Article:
When Mike Bennie joined WAGFG, he brought with him a methodology for wine-judging that aimed to treat each wine on its merits. Fresh from announcing our Top 25 for 2020, he takes us behind the curtain of the judging process.

Reimagining and reassessing the codified, conservative, technocratic nature of wine-show judging is an interesting proposition. More than a decade in the Australian (and international) wine-show system has given me great insight and vocational experience. I’m thankful for the opportunities both given and worked for.

I’ve been privileged to judge in the smallest regional shows, been panel chair at capital city and the National Wine shows, chaired various shows, judged overseas under the OIV system and even managed to establish my own wine (and drinks) competition. It’s been a colourful and educational epoch.

Through the years, I’ve been mentored by a generation of great judges and hopefully passed on experience and insights to a fresh cohort. I’ve seen criteria change, technology shift, scoring systems move. I’ve seen a more concerted effort to be inclusive and support diversity, and I’ve witnessed an array of characters, from strong-arm bullies to those that acquiesce at the slightest conflict. I’ve seen great results, shockers and everything in between.

The mainstay of traditional-wine show judging is technocratic appraisal of wine. Looking for faults is inherent. Judging wine in a bandwidth framed by programs that apply science to wine first, visceral pleasure second, is a norm. Deviancy from dictionary definition “quality and varietal correctness” is often punished, or wines are moved past.

More diverse wines – say, skin-fermented whites, pet-nats or unfiltered whites – tend to not make the show system due to the assumption that wines that appear, taste, feel or look different to those in a fine-wine modality will be misjudged. There’s been movement around this, and some progression in general wine shows in recent years, but not enough to represent the broader landscape of what Australian wine looks like now.

The WA Good Food Guide Wine Of The Year Awards are both potent and essential because they frame a bigger picture. Judging is more intuitive, and rewards wines that are delicious, complex and interesting rather than technically perfect (though some are, of course) and moving past only judging wines that fall into a narrow bandwidth of acceptability and assumed quality.

Our Unique Methodology

Because the WAGFG Wine Of The Year Awards is an independent competition, best practice has been developed to give the best possible time, assessment and approach to each wine.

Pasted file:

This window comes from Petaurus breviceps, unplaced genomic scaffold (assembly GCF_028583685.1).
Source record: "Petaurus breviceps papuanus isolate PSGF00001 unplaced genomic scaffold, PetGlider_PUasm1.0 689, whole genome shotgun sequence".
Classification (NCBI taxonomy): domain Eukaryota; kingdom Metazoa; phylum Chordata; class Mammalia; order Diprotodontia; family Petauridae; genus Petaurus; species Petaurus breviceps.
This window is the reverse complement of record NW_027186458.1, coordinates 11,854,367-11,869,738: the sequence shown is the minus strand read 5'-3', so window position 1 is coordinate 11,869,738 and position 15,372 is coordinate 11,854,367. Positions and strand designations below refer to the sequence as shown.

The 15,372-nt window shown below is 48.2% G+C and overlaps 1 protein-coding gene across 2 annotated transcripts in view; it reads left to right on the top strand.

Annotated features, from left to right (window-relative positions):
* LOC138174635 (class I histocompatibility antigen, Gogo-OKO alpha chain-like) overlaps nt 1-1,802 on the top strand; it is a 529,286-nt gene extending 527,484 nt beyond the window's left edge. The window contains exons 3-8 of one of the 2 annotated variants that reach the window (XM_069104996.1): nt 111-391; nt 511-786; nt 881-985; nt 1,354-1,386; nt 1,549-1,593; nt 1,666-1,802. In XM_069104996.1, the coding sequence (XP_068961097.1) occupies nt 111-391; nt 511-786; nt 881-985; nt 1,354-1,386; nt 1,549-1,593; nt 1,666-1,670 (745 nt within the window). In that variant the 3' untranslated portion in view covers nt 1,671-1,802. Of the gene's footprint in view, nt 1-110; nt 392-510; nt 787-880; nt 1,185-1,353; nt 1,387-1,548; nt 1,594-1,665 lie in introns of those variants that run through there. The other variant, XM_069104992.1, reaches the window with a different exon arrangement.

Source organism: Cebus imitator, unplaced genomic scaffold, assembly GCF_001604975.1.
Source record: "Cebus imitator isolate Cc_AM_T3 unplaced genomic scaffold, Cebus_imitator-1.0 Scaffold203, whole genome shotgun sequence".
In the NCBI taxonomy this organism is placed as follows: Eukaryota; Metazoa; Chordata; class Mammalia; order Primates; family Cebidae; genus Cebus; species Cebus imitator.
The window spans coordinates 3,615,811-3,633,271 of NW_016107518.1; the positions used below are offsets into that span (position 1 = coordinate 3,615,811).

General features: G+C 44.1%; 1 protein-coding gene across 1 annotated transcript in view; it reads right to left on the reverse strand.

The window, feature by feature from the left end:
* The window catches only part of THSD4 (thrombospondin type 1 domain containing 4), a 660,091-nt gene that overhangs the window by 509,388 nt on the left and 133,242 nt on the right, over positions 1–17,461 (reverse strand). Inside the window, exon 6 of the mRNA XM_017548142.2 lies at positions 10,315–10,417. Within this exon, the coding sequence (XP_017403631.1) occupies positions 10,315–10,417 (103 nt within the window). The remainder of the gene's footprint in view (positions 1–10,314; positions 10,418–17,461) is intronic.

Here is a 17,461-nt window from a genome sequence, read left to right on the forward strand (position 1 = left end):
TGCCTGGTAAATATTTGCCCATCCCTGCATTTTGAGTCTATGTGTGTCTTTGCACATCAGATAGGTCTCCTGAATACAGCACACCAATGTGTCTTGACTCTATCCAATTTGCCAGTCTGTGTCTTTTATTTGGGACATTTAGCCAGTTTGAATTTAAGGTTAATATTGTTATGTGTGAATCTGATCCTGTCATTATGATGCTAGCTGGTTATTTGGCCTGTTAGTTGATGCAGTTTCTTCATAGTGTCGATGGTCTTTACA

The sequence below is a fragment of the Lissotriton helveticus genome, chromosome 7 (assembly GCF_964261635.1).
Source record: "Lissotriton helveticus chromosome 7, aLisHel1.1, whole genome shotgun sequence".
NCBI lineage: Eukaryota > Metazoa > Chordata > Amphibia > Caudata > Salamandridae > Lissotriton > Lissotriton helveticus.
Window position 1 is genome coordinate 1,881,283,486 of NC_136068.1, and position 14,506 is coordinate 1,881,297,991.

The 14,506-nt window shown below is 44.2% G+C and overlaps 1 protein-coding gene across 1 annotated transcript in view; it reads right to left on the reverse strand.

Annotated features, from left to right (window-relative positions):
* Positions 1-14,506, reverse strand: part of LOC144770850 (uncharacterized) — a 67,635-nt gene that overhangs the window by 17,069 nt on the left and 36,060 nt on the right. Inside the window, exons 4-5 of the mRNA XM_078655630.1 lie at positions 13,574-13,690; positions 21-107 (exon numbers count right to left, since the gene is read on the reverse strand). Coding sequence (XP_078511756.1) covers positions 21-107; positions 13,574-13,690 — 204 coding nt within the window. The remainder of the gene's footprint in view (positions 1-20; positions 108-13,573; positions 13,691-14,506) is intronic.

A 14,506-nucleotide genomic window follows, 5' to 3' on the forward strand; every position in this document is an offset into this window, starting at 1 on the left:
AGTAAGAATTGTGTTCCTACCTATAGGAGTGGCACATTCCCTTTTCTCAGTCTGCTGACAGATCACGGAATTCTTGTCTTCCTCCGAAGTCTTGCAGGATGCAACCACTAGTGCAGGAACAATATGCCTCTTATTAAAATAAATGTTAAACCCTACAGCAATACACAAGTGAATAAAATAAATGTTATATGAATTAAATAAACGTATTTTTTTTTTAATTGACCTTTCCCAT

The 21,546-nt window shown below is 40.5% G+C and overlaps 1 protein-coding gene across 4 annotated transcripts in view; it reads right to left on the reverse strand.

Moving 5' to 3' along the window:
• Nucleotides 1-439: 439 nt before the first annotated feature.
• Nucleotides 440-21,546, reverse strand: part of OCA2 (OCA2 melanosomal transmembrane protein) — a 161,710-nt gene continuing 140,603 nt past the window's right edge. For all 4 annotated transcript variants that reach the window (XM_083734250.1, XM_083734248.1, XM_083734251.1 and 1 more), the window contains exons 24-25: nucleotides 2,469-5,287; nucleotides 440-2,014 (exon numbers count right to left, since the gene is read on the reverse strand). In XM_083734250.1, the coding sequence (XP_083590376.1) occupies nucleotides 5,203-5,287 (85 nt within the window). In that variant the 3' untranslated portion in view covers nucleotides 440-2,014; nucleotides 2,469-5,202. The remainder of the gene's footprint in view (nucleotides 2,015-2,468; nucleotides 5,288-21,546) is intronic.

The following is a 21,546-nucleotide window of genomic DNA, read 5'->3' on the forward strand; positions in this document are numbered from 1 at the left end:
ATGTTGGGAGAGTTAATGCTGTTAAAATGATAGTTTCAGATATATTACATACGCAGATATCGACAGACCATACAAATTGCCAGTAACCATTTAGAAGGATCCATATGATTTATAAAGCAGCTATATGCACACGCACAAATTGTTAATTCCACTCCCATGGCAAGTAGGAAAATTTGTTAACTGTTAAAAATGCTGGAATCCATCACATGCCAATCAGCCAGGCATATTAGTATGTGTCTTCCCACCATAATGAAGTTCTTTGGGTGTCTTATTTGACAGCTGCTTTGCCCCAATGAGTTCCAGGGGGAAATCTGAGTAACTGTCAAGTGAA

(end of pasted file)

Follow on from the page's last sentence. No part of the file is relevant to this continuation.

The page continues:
All the wines are blind-tasted in lots of 10 (or less) in variety and style categories. The judges sit around a table together, taste the 10 (or so) wines and then have time to discuss each wine immediately. Convivial, informative, thorough. There are no scores called and averaged – this process can often lead to some wines being overlooked or finding an average median score that sidelines wines – instead judges look for “best wines” in each bracket.

Best wines are those that excel within a matrix of deliciousness, complexity and interest – they’re seriously great wines for their distinct personality, sense of quality, drinkability and general interest. Judges agree on these through conversation, discussion and re-tasting.

Best wines are those that excel within a matrix of deliciousness, complexity and interest – they’re seriously great wines for their distinct personality, sense of quality, drinkability and general interest. Judges agree on these through conversation, discussion and re-tasting.

From the entire field of wines in 2020, a best 60-or-so wines were quarantined for further tasting. That’s effectively round one.

These wines are then blind-tasted a second time, again with open discussion, before being reduced to around 30 – the “best of the best”. This second round of tasting is considered and measured, with all wines again discussed in full.

Round three of the process sees the group of 30 wines blind-tasted a final time. There’s a lot of elaboration and discussion here and trading of wines back and forth in the line-up. Ultimately, we finalise the definitive rankings from one through to 25 – the best of Western Australian wine.

The Results

A reflection of diversity, the results speak clearly of WA wine regions’ classic wine styles and halo varieties, through to alternative expressions, lesser-known grapes and unconventional winemaking practices. The Top 25 represents a real and significant breadth of high-quality wine from WA in 2020.

The wines that have made the Top 25 come from established, blue-chip wineries, from small producers in Western Australia’s thriving avant garde sect of winemakers and exciting, boutique operators. The collection of winemakers speaks of nous and skill, with several resonating with judges across multiple wines, such is their currency in vineyard sources and modern WA winemaking.

Found among scintillating cabernets, pedigree chardonnay, savoury, silky shiraz and steely-yet-complex riesling are orange wines, pet-nats, oxidative whites and light, fresh reds destined for chilling. The full gamut.

Tasting notes are written for every wine entered into the Awards. With a final tasting note serving as feedback for each wine that every producer has entered in the Awards. These notes can be used as third-party endorsement or constructive criticism. This again is a distinction in terms of methodology and results.

The WA Good Food Guide Wine Of The Year Awards speaks fluently of an improved breed of judging and practice, with results that have enhanced consumer and trade cut-through. It’s an exciting position to proffer in the saturated and traditional landscape of wine-show judging.

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